This site is entirely user-supported. See how you can help.
We don't have any photos of this building yet. Why don't you be the first to send us one?
Latitude: 51.8169 / 51°49'0"N
Longitude: -3.0694 / 3°4'9"W
OS Eastings: 326381
OS Northings: 213685
OS Grid: SO263136
Mapcode National: GBR F3.WP8G
Mapcode Global: VH795.RL6H
Plus Code: 9C3RRW8J+Q6
Entry Name: Embanked Aqueduct SW of Govilon ( including Wall & Gate-piers to W )
Listing Date: 15 March 1996
Last Amended: 15 March 1996
Source ID: 17629
Building Class: Transport
Location: Carries the canal around the steep hillside and over the stream down from Cwm Llanwenarth. Immediately south-west of and high above Govilon. To south of aqueduct over road from Govilon to Twyn Allws.
Community: Llanfoist Fawr (Llan-ffwyst Fawr)
Community: Llanfoist Fawr
Built-Up Area: Govilon
Traditional County: Monmouthshire
Tagged with: Aqueduct
History: The Brecknock and Abergavenny Canal was promoted in 1792 to connect the upper Usk valley to the Monmouthshire Canal at Pontymoile and from there to the sea at Newport. Construction began in 1797, with Thomas Dadford as engineer, and the first section, from Gilwern to Llangynidr was completed in that year with the stretch as far as Brecon following in 1800. Work then stopped for a time with the result that the section to the Blaenavon Road east of Govilon was not completed until 1805, now with Thomas Cartwright as engineer. Further funds had to be raised and the last section from west of Llanfoist to Pontymoile was completed between 1809 and 1812, with William Crosley as engineer. Linked to tramroads, the canal was an important artery for trade in iron, limeand coal. In 1865 the Monmouthshire and the Brecknock and Abergavenny Canal Companies merged becoming the Monmouthshire and Brecon Canal Company. Later still the canal was bought out by the Great Western Railway and gradually the canal was run down until it was finally abandoned in 1962. Restoration work was begun in 1964 and is still ongoing.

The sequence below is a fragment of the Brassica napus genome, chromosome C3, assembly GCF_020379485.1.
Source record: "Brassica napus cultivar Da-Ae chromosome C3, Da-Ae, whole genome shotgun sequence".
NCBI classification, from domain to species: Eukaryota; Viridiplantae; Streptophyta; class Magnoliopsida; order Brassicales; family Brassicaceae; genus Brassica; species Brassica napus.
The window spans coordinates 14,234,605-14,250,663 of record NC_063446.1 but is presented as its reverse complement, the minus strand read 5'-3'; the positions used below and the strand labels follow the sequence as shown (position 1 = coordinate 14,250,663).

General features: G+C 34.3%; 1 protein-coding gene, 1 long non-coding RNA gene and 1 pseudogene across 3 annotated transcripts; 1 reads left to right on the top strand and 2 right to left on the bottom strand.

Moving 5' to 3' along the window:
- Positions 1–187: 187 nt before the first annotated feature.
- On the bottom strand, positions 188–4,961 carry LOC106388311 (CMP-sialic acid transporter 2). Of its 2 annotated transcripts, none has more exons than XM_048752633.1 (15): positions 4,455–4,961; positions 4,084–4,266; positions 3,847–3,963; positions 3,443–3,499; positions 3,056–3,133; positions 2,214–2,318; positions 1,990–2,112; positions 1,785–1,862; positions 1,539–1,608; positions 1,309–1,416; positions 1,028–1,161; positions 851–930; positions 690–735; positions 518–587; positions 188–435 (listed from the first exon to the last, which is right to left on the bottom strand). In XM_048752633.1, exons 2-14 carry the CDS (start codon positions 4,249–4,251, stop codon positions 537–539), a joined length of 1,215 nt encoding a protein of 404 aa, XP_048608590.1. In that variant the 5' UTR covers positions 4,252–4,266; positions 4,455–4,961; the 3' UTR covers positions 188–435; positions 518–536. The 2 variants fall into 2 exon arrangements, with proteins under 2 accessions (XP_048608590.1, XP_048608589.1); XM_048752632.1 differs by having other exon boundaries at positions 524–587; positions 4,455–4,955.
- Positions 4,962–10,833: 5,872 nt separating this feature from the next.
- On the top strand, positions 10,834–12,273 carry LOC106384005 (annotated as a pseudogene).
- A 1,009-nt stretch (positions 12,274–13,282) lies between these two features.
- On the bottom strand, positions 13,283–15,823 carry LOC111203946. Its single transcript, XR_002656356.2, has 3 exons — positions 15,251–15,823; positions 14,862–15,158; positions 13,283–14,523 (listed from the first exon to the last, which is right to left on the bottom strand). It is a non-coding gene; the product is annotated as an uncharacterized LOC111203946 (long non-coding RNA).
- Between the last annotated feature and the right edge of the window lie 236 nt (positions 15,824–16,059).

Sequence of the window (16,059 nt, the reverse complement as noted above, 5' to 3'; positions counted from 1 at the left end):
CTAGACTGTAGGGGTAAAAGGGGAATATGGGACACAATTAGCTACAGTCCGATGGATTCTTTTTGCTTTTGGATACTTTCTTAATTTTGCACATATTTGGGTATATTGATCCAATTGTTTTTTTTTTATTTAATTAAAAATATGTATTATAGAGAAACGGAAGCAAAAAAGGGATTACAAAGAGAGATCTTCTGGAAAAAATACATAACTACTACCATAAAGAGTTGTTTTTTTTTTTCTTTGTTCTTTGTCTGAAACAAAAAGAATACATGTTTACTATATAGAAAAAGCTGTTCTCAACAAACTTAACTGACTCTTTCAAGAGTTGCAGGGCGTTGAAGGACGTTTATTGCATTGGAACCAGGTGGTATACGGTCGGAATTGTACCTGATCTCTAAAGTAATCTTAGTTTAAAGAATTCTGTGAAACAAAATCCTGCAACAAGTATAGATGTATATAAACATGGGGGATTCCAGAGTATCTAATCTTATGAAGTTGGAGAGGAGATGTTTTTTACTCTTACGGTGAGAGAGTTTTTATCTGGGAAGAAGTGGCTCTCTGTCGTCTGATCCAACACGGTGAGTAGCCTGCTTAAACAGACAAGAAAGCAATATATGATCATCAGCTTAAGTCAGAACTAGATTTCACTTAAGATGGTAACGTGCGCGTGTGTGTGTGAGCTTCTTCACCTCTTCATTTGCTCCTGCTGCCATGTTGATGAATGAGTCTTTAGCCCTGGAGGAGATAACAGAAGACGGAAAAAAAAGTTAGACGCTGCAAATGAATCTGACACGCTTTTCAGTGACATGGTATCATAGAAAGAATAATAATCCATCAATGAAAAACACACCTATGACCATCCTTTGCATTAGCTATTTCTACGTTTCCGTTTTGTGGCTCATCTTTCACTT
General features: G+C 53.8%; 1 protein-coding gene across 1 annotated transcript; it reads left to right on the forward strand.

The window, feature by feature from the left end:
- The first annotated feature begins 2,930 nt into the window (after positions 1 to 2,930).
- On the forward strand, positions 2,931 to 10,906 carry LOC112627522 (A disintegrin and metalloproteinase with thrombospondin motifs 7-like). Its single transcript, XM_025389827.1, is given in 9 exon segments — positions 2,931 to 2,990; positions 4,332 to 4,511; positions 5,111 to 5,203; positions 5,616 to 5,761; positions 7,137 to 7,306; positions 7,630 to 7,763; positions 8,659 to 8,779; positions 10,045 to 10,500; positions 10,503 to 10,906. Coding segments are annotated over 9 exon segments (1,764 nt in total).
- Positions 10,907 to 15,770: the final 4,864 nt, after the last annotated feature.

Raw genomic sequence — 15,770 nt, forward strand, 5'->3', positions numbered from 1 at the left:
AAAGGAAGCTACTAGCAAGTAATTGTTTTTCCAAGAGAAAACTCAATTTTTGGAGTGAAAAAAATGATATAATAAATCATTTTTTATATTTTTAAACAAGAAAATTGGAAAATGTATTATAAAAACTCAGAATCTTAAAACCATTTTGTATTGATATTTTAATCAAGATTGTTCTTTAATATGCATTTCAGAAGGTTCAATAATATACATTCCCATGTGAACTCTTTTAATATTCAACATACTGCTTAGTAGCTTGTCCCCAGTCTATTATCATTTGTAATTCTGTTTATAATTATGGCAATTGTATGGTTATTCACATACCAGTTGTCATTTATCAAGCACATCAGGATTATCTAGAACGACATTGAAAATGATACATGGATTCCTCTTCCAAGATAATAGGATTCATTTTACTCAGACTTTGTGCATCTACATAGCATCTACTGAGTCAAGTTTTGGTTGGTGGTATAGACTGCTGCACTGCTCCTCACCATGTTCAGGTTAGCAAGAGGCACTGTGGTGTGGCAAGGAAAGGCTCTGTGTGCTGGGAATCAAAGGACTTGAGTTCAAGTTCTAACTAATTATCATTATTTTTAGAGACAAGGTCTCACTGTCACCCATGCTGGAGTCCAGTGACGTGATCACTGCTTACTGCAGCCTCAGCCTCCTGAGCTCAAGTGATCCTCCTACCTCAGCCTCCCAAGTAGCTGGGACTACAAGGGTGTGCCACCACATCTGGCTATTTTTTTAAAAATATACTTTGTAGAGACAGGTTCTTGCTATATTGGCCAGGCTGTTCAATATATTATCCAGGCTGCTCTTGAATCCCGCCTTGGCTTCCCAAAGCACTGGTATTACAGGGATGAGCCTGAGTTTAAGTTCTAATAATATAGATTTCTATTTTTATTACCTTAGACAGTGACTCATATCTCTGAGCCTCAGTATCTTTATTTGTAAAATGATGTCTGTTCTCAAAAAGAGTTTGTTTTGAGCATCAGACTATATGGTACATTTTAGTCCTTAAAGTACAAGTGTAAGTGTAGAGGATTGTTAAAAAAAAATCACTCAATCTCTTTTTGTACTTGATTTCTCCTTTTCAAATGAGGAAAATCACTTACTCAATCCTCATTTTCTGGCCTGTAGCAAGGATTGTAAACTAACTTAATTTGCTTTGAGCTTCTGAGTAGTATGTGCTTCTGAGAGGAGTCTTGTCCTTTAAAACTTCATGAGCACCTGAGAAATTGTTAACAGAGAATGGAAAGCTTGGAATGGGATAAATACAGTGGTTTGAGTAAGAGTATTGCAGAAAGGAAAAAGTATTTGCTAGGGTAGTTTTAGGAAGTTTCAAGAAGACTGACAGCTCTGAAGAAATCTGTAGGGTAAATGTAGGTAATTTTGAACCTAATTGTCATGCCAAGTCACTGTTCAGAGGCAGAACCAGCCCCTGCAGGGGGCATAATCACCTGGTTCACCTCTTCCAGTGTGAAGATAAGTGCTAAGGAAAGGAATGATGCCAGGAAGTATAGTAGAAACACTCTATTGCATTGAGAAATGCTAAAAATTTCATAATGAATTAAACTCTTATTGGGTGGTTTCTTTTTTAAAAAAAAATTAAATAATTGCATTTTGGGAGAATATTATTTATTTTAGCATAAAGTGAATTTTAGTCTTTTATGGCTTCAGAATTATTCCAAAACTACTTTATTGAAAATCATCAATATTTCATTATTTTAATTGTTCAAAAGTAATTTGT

Description: This aqueduct lies within the section completed in 1805 under Thomas Cartwright. The line of this canal closely follows the contours with the result that instead of locks there are embanked aqueducts on sharp bends. In several places these streams serve as feeders for the canal with half their water being diverted into the canal and the remainder passing under the aqueduct.
High, roughly coursed, masonry revetment on downhill side forms an embanked aqueduct to carry the canal around the corner and over the stream which passes under a segmental arch with voussoirs. Flat parapet with pilaster end strips. To west the parapets continue into a rubble wall bordering the tow path around the bend and include an unexplained pair of tall stone gate-piers.
Listed as a scarce and well-preserved engineering feature on an important stretch of this canal.
References: Nicholson's guides to the Waterways, vol 3, South-west
R A Stevens, Brecknock & Abergavenny and Monmouthshire Canals (Towpath Guide No 2), (Cambridge, 1974), p50.
External links are from the relevant listing authority and, where applicable, Wikidata. Wikidata IDs may be related buildings as well as this specific building. If you want to add or update a link, you will need to do so by editing the Wikidata entry.
Other nearby listed buildings